This time I am making them with plunger cutters. These may be the ones you choose to use because they are more popular than using metal cutters because you can cut out the leaf and imprint the vein all in one go. Refer to Video at 25:47
There is a slight problem with using them, but I will tell you about it as I make them.
I have kept the green gumpaste that I used to make the calyx and seed pods tightly wrapped so it hasn’t dried out, and it’s ready to use again now.
I’m rolling the gumpaste out then cutting out the leaf. Before I remove the cutter from the paste, I press the plunger down, and when I remove the cutter from the gumpaste, I have a leaf with veins. Refer to Video at 26:28
The problem I mentioned is that the veins are indented into the paste, so where you would usually insert the wire, the gumpaste is thin, and inserting a wire can be difficult.
To overcome this, I’m using a thin, uncovered 30 gauge wire and inserting it beside the central vein where the paste is a little thicker. When the wire is in place, I’m bending the leaf slightly so the wire doesn’t come out when it’s dry. I require ten leaves. Refer to Video at 26:43
Coloring the Roses
The centers of open roses are often darker in the middle and even on the petals’ outer rim. You can use some petal dust diluted with some cornflour to the shade you want and apply the petal dust to the rose with a paintbrush. If you want a darker shade, you can use petal dust undiluted.
You can also color the rose leaves with petal dust as well.
Preparing to Assemble the Roses
I now have three roses, two buds, one five-leaf spray, and five single leaves ready to be assembled.
You can find out how to cover the leaves’ stems with flower tape in How to Make a Gumpaste Rose.
I’m taking hold of one leaf and then two more leaves and taping them onto the stem of the first leaf, so the tips of these leaves come halfway up the top one.
I need to leave about ½”/ 3cm of the stem on the leaf before I start taping them to the first leaf. Next, I’m adding one leaf to the right-hand side, and one to the left-hand side of the main stem, and the tips of these two leaves should come about halfway up the first pair of leaves.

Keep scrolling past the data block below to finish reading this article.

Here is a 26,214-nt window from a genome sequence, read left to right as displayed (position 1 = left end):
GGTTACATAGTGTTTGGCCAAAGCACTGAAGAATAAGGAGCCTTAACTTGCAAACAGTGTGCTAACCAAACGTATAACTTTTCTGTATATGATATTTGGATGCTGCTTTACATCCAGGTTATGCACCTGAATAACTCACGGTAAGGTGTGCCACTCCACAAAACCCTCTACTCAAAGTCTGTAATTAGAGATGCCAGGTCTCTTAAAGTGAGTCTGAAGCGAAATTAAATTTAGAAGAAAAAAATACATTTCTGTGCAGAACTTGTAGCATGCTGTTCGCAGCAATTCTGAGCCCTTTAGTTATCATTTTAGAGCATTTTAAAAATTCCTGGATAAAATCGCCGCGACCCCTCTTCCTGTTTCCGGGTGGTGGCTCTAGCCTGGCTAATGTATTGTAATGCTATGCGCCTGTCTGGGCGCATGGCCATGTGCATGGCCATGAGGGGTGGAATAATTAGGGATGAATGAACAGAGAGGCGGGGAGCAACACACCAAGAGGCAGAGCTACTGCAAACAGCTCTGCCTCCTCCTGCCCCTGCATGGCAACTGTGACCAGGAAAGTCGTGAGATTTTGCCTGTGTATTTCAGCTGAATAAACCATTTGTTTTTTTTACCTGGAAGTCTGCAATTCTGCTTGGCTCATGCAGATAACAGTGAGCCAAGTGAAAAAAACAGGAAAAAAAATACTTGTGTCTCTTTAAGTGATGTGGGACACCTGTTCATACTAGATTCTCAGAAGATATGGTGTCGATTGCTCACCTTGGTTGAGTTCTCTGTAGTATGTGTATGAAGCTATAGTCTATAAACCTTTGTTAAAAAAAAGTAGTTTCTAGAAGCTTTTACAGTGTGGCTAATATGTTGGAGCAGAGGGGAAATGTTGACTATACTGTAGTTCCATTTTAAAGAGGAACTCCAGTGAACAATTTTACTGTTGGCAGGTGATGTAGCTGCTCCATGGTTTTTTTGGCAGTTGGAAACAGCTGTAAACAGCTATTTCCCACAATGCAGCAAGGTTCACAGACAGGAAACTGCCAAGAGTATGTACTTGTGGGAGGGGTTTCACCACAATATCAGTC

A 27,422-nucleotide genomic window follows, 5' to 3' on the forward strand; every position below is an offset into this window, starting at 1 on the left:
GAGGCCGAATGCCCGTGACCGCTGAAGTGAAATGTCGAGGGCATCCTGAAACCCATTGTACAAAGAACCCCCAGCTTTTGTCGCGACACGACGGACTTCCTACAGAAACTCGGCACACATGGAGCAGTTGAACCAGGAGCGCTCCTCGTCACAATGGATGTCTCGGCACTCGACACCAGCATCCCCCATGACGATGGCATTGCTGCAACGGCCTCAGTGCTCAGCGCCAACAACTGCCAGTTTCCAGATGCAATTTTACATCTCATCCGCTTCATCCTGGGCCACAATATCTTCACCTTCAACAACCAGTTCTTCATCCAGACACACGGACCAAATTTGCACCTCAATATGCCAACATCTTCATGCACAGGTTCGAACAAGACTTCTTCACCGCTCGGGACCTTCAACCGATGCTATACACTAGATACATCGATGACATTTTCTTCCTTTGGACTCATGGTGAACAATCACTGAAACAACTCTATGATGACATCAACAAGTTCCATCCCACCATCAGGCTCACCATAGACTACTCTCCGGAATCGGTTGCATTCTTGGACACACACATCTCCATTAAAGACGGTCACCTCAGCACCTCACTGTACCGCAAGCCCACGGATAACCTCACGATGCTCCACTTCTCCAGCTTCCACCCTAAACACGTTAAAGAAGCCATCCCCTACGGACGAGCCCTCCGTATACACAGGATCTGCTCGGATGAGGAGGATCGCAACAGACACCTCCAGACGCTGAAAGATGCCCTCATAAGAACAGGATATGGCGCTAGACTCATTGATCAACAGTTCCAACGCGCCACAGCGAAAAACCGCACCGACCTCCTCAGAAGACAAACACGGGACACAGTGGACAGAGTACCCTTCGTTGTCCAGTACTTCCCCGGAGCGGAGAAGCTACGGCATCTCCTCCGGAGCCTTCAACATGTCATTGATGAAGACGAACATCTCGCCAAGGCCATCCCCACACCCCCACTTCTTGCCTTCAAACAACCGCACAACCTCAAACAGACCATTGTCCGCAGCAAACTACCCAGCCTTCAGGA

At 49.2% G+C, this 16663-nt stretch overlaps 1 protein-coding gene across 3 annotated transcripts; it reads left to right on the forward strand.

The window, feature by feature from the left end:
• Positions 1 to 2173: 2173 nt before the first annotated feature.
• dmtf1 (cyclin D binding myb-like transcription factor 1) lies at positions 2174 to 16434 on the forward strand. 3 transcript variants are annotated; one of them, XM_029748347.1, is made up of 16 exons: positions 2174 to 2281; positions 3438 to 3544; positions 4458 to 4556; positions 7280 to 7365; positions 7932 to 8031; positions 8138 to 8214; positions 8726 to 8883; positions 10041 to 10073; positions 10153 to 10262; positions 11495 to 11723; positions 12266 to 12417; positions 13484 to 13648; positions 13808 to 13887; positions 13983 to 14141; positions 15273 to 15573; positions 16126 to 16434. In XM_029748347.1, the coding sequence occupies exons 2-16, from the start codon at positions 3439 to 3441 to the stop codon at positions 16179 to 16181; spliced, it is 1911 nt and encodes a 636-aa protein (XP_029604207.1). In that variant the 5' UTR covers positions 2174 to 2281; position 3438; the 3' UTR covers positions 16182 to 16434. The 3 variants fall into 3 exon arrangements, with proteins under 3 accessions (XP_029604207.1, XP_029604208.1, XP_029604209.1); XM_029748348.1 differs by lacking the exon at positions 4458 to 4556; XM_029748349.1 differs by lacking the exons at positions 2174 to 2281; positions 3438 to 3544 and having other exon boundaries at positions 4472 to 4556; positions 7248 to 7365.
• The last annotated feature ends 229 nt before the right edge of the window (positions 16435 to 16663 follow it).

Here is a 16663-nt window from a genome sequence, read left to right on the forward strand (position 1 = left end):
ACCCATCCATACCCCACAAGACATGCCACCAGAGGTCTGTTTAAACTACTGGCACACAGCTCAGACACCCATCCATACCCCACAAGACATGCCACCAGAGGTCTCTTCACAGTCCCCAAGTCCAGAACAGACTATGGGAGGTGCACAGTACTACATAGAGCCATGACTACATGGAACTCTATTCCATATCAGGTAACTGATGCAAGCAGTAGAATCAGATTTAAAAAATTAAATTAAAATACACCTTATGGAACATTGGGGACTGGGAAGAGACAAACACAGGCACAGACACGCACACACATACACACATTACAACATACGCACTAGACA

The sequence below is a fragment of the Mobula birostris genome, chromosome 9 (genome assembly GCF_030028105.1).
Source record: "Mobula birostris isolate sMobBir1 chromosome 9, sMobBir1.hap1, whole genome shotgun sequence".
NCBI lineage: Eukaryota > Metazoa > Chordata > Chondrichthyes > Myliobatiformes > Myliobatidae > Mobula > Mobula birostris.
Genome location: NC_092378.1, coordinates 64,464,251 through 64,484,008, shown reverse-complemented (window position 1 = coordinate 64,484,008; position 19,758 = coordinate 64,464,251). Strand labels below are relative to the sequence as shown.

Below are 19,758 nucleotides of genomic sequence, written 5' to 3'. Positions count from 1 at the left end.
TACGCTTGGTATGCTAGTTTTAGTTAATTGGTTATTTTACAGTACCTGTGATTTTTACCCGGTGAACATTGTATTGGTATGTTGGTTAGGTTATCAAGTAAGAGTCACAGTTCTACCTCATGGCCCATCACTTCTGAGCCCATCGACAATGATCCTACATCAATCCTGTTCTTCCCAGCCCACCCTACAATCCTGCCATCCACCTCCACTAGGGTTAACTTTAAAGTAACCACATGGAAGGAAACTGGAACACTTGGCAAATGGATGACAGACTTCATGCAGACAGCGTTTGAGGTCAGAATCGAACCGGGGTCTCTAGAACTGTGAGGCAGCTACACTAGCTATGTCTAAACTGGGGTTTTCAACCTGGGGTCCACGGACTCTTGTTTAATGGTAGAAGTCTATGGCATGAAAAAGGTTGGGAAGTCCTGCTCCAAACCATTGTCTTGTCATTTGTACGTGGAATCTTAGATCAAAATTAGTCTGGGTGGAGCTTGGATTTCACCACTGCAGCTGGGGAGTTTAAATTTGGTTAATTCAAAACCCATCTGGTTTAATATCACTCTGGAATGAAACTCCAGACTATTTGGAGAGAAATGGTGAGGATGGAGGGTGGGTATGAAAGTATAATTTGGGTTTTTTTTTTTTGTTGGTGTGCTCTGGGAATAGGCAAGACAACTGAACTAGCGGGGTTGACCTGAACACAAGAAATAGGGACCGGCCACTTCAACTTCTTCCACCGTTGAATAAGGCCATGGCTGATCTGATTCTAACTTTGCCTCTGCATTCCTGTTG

Again, I’m leaving about ½”/3cm of stem on the leaves before I start taping them to the main stem. Now I have the final leaf spray. Refer to Video at 29:20
Making the Rose Arrangement
I’m beginning the arrangement by taking one of the buds and then taping the other bud to it so that the second bud’s tip comes halfway down the first bud. Then I’m taping a leaf spray behind the buds so that the first bud’s tip comes to the base of the top leaf. Refer to Video at 31:18
Next, I’m adding one of the full roses to the left-hand side of the main stem so that the tip of the rose comes to the base of the lowest bud and tape it to the main stem. I’m placing the second rose beside it on the same level. Remember, before you start to tape the flowers onto the main stem, leave about 3 or 4 cm of stem on each one. One of the leaf sprays is added next at the back of the right-hand side rose so that the second and third leaves are roughly in line with the top of the second bud. Refer to Video at 32:32
The final rose I’m placing between and slightly lower than the other two roses.
Trim off the main stem’s end and wrap it with tape to cover the whole stem. Placing the flowers and leaves as I want them, I now have my finished arrangement.
If you have any questions, please ask them in the comments section below.
Here is the next video…
In case you missed it, here is a link to the previous video…